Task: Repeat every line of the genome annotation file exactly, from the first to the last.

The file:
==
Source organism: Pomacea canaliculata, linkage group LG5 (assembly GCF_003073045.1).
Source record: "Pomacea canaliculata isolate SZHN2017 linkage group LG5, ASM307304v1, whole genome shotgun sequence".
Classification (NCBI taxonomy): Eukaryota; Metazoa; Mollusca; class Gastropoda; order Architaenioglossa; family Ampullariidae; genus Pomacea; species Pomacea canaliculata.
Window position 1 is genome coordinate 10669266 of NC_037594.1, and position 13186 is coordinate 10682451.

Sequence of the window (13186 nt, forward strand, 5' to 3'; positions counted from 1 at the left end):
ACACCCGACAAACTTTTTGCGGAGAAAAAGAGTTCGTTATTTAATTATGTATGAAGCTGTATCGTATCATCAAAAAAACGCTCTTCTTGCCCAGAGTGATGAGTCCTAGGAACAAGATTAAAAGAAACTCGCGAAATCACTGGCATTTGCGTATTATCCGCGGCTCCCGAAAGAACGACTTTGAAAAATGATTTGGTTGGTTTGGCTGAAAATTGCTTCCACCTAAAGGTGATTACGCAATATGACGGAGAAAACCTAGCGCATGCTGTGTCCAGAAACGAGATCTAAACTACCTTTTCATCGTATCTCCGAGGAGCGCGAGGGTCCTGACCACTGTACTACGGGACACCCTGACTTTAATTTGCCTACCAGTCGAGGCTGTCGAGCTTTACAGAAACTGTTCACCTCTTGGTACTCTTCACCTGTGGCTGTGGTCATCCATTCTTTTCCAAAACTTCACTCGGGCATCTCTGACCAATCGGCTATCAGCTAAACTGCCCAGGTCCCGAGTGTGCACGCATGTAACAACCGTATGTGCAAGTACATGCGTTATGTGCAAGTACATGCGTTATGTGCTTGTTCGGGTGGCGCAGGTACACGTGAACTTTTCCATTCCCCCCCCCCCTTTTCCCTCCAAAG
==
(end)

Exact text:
Source organism: Pomacea canaliculata, linkage group LG5 (assembly GCF_003073045.1).
Source record: "Pomacea canaliculata isolate SZHN2017 linkage group LG5, ASM307304v1, whole genome shotgun sequence".
Classification (NCBI taxonomy): Eukaryota; Metazoa; Mollusca; class Gastropoda; order Architaenioglossa; family Ampullariidae; genus Pomacea; species Pomacea canaliculata.
Window position 1 is genome coordinate 10669266 of NC_037594.1, and position 13186 is coordinate 10682451.

Sequence of the window (13186 nt, forward strand, 5' to 3'; positions counted from 1 at the left end):
ACACCCGACAAACTTTTTGCGGAGAAAAAGAGTTCGTTATTTAATTATGTATGAAGCTGTATCGTATCATCAAAAAAACGCTCTTCTTGCCCAGAGTGATGAGTCCTAGGAACAAGATTAAAAGAAACTCGCGAAATCACTGGCATTTGCGTATTATCCGCGGCTCCCGAAAGAACGACTTTGAAAAATGATTTGGTTGGTTTGGCTGAAAATTGCTTCCACCTAAAGGTGATTACGCAATATGACGGAGAAAACCTAGCGCATGCTGTGTCCAGAAACGAGATCTAAACTACCTTTTCATCGTATCTCCGAGGAGCGCGAGGGTCCTGACCACTGTACTACGGGACACCCTGACTTTAATTTGCCTACCAGTCGAGGCTGTCGAGCTTTACAGAAACTGTTCACCTCTTGGTACTCTTCACCTGTGGCTGTGGTCATCCATTCTTTTCCAAAACTTCACTCGGGCATCTCTGACCAATCGGCTATCAGCTAAACTGCCCAGGTCCCGAGTGTGCACGCATGTAACAACCGTATGTGCAAGTACATGCGTTATGTGCAAGTACATGCGTTATGTGCTTGTTCGGGTGGCGCAGGTACACGTGAACTTTTCCATTCCCCCCCCCCCTTTTCCCTCCAAAG